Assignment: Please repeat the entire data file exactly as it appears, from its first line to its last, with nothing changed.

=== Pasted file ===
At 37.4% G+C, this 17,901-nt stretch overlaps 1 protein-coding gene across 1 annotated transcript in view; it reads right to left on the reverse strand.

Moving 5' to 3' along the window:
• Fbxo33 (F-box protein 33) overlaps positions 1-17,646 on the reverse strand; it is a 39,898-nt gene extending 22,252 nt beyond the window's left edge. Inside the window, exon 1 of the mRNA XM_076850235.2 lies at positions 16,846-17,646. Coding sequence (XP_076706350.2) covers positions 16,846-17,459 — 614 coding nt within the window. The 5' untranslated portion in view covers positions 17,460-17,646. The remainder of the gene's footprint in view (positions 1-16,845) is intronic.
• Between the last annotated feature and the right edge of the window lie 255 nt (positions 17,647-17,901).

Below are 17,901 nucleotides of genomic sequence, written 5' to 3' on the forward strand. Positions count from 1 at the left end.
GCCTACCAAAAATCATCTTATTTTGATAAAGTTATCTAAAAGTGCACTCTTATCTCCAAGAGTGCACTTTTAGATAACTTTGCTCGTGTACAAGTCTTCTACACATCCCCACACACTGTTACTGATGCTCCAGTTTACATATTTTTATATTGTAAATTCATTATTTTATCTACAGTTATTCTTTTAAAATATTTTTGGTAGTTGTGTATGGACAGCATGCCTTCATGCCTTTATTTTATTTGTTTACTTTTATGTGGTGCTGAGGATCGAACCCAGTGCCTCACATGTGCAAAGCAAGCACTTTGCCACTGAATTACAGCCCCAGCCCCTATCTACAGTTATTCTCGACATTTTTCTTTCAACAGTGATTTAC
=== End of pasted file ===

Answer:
At 37.4% G+C, this 17,901-nt stretch overlaps 1 protein-coding gene across 1 annotated transcript in view; it reads right to left on the reverse strand.

Moving 5' to 3' along the window:
• Fbxo33 (F-box protein 33) overlaps positions 1-17,646 on the reverse strand; it is a 39,898-nt gene extending 22,252 nt beyond the window's left edge. Inside the window, exon 1 of the mRNA XM_076850235.2 lies at positions 16,846-17,646. Coding sequence (XP_076706350.2) covers positions 16,846-17,459 — 614 coding nt within the window. The 5' untranslated portion in view covers positions 17,460-17,646. The remainder of the gene's footprint in view (positions 1-16,845) is intronic.
• Between the last annotated feature and the right edge of the window lie 255 nt (positions 17,647-17,901).

Below are 17,901 nucleotides of genomic sequence, written 5' to 3' on the forward strand. Positions count from 1 at the left end.
GCCTACCAAAAATCATCTTATTTTGATAAAGTTATCTAAAAGTGCACTCTTATCTCCAAGAGTGCACTTTTAGATAACTTTGCTCGTGTACAAGTCTTCTACACATCCCCACACACTGTTACTGATGCTCCAGTTTACATATTTTTATATTGTAAATTCATTATTTTATCTACAGTTATTCTTTTAAAATATTTTTGGTAGTTGTGTATGGACAGCATGCCTTCATGCCTTTATTTTATTTGTTTACTTTTATGTGGTGCTGAGGATCGAACCCAGTGCCTCACATGTGCAAAGCAAGCACTTTGCCACTGAATTACAGCCCCAGCCCCTATCTACAGTTATTCTCGACATTTTTCTTTCAACAGTGATTTAC